DVSA has successfully removed 31 defective and dangerous vans in two targeted operations in London.
At operations Lemon and Marmalade examiners found 14 overloaded vehicles. One of the vehicles was over 2 tonnes (37.82%) overweight, loaded with tree stumps and tools. The driver was also found to be driving under the influence of drugs and was arrested by the Met Police.
DVSA targeting of overloaded light goods vehicles (LGVs) has seen the issue become the most common offence for prosecution over the past 5 years.
Overloading compromises the stability, steering and braking capability of a vehicle. This means the vehicle will behave differently on the road, posing a danger to the driver and other road users.
Operation Marmalade was carried out on 1 and 2 July at London Gateway services working alongside the Metropolitan Police, Environment Agency and Barnet Council.
DVSA examined 21 vans and found 9 that were overweight, discovering a total of 28 roadworthiness defects at the check site on the M1.
One of vehicles that had been overloaded with temporary fencing was found to be almost three quarters of a tonne (21%) overweight. Examiners also found excessively worn brakes and an underinflated tyre on the same flatbed van.
Another van was found to have brakes that were completely worn away, with swarf showing the grinding of metal against metal.
The operation was organised in response to an increase in fly tipping in the local area. The Environment Agency were one of the agencies supporting the operation.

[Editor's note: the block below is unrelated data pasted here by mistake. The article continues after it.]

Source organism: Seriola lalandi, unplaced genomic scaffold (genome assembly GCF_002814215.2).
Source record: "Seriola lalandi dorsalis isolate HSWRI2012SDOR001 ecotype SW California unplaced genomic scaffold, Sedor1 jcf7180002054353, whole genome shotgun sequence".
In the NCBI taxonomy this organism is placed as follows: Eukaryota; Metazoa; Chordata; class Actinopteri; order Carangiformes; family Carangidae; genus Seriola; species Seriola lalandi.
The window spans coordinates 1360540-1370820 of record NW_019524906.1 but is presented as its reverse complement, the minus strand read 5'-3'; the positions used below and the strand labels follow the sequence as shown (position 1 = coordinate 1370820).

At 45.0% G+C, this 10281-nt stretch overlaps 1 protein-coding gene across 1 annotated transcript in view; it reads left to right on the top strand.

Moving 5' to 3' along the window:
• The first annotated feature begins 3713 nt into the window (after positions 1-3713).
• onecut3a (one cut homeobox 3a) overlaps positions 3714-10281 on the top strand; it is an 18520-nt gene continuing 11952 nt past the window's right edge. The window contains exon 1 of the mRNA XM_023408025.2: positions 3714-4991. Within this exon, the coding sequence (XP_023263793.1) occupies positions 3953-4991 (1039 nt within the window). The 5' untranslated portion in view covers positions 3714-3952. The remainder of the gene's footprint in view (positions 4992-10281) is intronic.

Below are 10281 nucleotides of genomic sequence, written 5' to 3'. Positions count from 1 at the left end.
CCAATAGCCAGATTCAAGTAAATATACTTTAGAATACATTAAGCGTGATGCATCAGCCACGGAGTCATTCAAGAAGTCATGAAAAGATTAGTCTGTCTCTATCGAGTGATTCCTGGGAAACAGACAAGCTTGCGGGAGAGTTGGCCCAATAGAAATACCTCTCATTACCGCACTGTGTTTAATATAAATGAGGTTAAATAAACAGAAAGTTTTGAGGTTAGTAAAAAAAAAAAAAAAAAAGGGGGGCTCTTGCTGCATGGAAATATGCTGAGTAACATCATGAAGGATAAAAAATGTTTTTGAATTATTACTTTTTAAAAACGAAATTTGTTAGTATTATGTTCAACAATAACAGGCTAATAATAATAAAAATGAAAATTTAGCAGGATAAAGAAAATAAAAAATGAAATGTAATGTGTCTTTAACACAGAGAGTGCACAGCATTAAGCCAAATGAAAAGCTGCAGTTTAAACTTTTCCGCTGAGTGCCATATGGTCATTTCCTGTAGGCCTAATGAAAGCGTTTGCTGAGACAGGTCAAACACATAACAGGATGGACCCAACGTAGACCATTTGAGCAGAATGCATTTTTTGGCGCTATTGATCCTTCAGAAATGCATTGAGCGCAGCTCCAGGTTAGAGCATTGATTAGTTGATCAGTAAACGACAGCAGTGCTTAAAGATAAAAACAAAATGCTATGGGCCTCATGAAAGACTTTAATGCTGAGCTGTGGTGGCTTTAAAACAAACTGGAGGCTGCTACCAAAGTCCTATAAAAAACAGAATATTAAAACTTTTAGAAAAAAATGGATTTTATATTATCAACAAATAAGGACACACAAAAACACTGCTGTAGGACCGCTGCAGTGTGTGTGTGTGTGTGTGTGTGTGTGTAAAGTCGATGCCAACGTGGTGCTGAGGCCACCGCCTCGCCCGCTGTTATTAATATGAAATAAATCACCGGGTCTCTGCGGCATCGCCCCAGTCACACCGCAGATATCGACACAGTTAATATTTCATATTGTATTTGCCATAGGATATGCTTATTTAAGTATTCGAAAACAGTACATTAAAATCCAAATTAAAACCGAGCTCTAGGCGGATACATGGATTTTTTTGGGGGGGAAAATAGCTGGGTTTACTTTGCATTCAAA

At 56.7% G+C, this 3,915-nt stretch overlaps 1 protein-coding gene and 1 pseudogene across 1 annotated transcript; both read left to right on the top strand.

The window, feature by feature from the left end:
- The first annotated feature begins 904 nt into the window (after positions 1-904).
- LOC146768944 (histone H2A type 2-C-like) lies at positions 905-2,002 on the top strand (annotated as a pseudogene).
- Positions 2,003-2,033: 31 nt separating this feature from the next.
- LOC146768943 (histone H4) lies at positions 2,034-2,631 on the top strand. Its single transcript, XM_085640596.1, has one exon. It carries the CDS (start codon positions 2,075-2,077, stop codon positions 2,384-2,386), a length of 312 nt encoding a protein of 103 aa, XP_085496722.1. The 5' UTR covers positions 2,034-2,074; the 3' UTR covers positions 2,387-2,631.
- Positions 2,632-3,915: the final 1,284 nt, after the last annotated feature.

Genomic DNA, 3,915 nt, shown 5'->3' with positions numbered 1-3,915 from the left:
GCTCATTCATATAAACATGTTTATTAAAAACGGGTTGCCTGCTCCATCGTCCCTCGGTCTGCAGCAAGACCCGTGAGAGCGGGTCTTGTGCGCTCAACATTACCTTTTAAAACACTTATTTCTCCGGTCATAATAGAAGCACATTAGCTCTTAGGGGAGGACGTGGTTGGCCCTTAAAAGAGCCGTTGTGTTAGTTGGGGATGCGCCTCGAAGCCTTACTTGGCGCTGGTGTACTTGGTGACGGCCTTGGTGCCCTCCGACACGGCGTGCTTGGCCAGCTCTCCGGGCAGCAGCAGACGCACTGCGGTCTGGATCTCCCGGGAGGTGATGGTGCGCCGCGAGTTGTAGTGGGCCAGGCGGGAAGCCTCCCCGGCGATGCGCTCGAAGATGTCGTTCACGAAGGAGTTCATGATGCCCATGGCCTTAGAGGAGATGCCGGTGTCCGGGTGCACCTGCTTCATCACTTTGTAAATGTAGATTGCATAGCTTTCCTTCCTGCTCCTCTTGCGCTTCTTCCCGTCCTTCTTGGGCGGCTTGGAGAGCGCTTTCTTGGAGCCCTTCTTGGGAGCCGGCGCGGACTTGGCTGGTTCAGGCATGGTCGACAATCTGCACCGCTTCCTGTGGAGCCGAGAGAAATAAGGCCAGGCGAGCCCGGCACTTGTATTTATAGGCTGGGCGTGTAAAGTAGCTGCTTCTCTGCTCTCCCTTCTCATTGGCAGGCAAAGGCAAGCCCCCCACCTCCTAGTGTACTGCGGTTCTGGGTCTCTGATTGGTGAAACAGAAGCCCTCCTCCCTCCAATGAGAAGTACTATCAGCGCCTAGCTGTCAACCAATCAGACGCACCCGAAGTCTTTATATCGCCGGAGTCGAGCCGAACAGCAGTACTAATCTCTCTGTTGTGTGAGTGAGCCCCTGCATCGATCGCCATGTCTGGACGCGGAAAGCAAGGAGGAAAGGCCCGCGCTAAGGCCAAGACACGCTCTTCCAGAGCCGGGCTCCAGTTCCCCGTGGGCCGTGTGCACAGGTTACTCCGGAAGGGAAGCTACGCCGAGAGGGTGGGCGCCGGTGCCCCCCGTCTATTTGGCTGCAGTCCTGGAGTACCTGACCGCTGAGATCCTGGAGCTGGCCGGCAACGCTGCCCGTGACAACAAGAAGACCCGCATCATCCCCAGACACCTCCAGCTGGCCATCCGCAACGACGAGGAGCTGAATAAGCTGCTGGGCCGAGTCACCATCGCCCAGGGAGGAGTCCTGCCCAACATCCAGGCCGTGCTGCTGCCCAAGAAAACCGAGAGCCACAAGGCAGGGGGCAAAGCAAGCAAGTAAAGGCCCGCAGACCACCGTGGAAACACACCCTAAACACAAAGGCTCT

Alex Chown, Environment Manager for the Environment Agency, said:
“These multi-agency days of action provide a great opportunity for us to work together, checking waste vehicles have the correct paperwork and they’re transporting waste legally. These road stops also help us gain intelligence on illegal waste sites we weren’t previously aware of.
“Everyone is responsible for the proper disposal of their rubbish, and I encourage them to check their waste carrier is properly licensed, to avoid the risk of their waste being fly tipped.”
Operation Lemon was held on 20 July took place at Spitalfields Market in Leyton at 4am alongside the Metropolitan Police.
DVSA intelligence had led examiners to suspect that vehicles leaving the wholesale fruit and vegetable market would be overloaded.
Examiners checked a total of 14 vehicles and found that 5 vehicles were overweight and that 7 of the vehicles were taken off the road immediately due to mechanical issues including lights, tyres and steering.
In both these operations any vehicles taken off the road by DVSA were immobilised until the mechanical issues were fixed and any additional weight had been removed.
DVSA’s Head of Enforcement Delivery Laura Great-Rex said:
“DVSA’s priority is protecting everyone from unsafe drivers and vehicles.
“Once again it is disappointing to conduct another operation which has found delivery vans that were a danger to other road users due to being overloaded and in a poor condition.
“Delivery companies and their drivers have a responsibility for making sure their vehicles are in a good roadworthy condition at the start of every journey and we accept no excuses.
“We are delighted that we are joined by our partners in working to tackle these road safety issues.”
Inspector Richard Wenham, Met Police Roads and Transport Policing Command, said:
“The Met’s Commercial Vehicle Unit was pleased to lend its expertise to DVSA colleagues with this operation as part of a multi-agency approach to road safety.
“A number of vehicles examined were found to be over-weight and have other mechanical defects, meaning they were not roadworthy and potentially dangerous to the driver and other road users.
“Our operation meant that such vehicles were taken off the roads until their weight or mechanical faults are rectified.”